Renting flexible office space is often more affordable than renting traditional office space, especially for the short term. As real estate costs continue to climb in Atlanta for core assets, companies are looking at alternative ways to fulfill their office needs. According to JLL, renters can expect to pay $25.56p.s.f. ▲ for core office space in Atlanta. Rents have steadily climbed for the past 4 years. At 150 square feet per employee, the cost for a core space is about $3,834 per employee, per year. Whereas, the average price per person for flexible office space is $363 / month, adding up to a more affordable $4,361 per year.
Buckhead and Midtown lead as the most expensive, dense and in-demand neighborhoods in Atlanta.
Buckhead is one of the most affluent and beautiful neighborhoods in Atlanta. With business booming, the cost of living in the area also continues to increase. Buckhead is close to Georgia Tech and Georgia State University by public transportation but often proves too expensive for students.
Buckhead boasts over 66 flexible workspaces at an average cost of $4,005 / month.
Midtown is Atlanta’s city center. Bustling with art, cafes and business centers, Midtown is more affordable than other city centers, with average monthly flexible office rent rates of $2,137 / month. There are plenty of options in Midtown, from unfurnished to move-in ready, with amenities that run the gamut. There are 47 spaces in Midtown immediately discoverable and ready to book.
The number of workspaces in Atlanta has seen an 80% YoY increase in venues with flexible office space. This growth comes from strong increases in the footprint and number of spaces from coworking operators as well as building landlords. Both types of space providers have been joining the LiquidSpace platform rapidly in the past year to showcase their space. Today guests can book over 566 on flexible terms from hours to years. Atlanta’s average monthly cost $3,616 for space is significantly below the national average making Atlanta an affordable market for flexible workspace.
Corporate real estate managers and the C-suite are beginning to build their real estate portfolios to include both core and flexible offices. In fact “65% of enterprise companies plan to incorporate Coworking into their portfolio offering by 2020.” according to CBRE. Core refers to stable office space, which companies lease for terms spanning years. Core office is mostly devoted to headquarter spaces or established markets. Companies rent flexible offices for spans of hours, months and years for the purpose of satellite space, expansion space, and to provide employees with mobility. Flexible offices are often furnished, serviced workspaces – from coworking, serviced office, and direct from buildings.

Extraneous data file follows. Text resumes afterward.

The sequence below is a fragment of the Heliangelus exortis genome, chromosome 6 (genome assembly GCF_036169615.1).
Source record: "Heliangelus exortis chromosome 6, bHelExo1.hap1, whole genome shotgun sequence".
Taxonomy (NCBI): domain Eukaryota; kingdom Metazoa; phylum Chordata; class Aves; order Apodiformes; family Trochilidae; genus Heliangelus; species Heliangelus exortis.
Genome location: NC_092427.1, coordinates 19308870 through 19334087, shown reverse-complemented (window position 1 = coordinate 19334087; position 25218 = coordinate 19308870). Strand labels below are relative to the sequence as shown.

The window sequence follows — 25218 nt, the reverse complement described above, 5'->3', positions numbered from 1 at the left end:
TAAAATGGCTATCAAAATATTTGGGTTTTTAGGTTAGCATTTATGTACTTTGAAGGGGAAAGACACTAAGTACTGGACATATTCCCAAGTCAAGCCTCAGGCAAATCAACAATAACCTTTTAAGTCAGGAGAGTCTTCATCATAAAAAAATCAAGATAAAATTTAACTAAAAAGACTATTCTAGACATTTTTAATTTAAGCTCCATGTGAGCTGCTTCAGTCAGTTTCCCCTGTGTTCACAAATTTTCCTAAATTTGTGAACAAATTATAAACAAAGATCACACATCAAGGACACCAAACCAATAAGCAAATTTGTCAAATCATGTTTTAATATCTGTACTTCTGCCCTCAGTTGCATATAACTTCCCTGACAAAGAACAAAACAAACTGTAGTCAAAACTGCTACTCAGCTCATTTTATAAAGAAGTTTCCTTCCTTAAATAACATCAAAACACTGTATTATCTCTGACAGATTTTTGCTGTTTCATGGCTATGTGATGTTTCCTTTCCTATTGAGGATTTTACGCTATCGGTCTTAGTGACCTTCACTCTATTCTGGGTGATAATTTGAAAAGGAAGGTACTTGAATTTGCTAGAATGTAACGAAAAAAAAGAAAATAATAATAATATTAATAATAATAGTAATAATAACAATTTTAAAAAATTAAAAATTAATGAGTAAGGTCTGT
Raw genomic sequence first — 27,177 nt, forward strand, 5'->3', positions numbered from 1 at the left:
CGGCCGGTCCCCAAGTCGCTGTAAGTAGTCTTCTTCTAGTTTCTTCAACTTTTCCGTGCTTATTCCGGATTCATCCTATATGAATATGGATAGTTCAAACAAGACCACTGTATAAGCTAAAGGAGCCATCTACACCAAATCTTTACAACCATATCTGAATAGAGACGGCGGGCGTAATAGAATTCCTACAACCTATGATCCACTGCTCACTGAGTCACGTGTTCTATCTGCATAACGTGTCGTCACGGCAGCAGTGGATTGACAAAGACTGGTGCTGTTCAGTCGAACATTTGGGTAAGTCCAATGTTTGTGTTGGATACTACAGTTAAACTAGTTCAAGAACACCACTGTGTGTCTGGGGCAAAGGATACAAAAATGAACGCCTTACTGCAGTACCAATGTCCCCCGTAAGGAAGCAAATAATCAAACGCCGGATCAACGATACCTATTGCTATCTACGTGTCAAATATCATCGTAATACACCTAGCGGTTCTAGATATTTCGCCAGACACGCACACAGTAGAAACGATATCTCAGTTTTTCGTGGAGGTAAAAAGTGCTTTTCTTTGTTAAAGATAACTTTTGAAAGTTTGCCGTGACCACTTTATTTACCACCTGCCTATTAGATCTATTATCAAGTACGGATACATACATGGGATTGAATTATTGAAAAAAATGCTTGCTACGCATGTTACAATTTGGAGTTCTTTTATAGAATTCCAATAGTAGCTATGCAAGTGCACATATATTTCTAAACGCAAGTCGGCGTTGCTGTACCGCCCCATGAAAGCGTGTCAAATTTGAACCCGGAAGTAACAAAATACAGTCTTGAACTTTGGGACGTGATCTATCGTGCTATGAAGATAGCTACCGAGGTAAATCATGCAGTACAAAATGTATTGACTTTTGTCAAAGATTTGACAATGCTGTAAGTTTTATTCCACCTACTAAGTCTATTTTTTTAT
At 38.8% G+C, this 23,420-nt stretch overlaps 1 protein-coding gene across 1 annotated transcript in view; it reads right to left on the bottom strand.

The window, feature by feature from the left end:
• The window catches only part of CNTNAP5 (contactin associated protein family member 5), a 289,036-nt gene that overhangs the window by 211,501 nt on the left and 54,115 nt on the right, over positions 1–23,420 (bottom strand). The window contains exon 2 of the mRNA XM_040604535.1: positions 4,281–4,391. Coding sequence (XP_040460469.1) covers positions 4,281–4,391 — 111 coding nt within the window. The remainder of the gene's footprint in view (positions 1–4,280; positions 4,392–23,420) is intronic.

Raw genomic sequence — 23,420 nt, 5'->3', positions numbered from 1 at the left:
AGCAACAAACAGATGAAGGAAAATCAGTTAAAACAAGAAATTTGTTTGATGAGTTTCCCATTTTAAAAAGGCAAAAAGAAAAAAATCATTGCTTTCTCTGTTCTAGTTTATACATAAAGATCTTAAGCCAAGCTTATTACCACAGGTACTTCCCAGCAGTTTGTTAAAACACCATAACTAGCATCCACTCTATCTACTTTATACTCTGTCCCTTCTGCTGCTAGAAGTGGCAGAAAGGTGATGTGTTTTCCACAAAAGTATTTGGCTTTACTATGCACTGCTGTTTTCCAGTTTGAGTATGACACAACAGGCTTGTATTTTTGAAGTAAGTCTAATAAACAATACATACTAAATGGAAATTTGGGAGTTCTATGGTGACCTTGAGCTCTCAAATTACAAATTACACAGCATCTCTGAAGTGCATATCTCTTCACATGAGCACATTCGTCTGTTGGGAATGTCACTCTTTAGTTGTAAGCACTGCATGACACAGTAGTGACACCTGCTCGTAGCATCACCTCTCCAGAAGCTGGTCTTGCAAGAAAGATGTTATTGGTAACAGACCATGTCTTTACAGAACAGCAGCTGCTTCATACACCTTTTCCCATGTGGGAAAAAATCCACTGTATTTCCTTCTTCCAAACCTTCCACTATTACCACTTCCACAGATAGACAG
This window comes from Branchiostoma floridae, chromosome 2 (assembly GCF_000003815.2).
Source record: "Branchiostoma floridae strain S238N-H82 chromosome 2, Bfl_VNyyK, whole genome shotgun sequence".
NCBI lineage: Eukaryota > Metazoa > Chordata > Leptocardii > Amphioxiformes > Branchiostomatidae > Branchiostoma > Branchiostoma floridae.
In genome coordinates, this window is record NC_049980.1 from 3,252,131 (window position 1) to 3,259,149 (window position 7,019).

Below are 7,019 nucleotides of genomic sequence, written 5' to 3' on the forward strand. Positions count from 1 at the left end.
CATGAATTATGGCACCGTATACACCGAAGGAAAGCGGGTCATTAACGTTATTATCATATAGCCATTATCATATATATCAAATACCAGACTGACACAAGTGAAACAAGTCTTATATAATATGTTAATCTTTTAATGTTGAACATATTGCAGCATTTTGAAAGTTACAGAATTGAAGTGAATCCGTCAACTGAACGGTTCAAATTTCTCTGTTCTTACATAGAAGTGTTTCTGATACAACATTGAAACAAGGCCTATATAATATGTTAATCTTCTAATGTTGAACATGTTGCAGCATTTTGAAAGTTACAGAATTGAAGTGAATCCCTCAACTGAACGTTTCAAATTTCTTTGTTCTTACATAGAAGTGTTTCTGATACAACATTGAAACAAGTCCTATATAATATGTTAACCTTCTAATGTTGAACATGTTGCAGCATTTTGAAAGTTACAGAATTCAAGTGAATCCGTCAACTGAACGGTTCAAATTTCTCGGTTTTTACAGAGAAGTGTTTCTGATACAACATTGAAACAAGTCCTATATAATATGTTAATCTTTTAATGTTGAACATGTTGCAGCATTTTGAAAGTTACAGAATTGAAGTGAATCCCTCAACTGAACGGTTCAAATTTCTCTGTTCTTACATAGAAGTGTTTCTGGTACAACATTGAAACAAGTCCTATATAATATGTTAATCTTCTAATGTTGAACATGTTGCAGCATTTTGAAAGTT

Georgia ranks #1 for ease of doing business for four straight years. The ranking takes into account factors from corporate income tax to regulatory environment. Georgia has the highest bond rating from AAA, which makes project funding much more accessible and cost effective than in other states. This access to capital combined with a number-one ranked workforce development program – Quick Start – makes Georgia a prime location for corporate offices. Quick Start has trained over one million employees for close to seven thousand projects. Plus in Georgia there’s solid transportation infrastructure including a top airport hub, which makes Atlanta a no-brainer as a business hub.
Atlanta’s relatively affordable, amenity-rich climate is a huge magnet for millennials. Atlanta ranks second after Austin and counts itself as home to 1.4 million millennials. A diverse and educated talent pool is Georgia’s renewable resource. Georgia universities and colleges churn out 300,000 students yearly. No wonder the state witnessed a 150% increase in craft breweries over the last 5 years. All this talent fuels a growing economy with a diverse set of industries and 33% of jobs coming from startups.
Despite rapid development, the 2 million square feet of coworking space in Atlanta still accounts for only 1.5% of the total office stock according to JLL. As the coworking industry matures to accommodate Enterprise needs the trend is favoring larger coworking spaces. According to the CBRE Enterprises Survey “65% of enterprise companies plan to incorporate Coworking into their portfolio offering by 2020”.
The LiquidSpace Q3 Flexible Office Report covers the additional demands that enterprises put on coworking, including culture coding, privacy & security, need for additional amenities, and expansion requirements. Large coworking chains are picking up on this trend. Industrious is expanding its Atlanta footprint to 5 locations compared WeWork’s 4. However, there is still room for independent coworking operators to create a specific culture and fit for the right audience.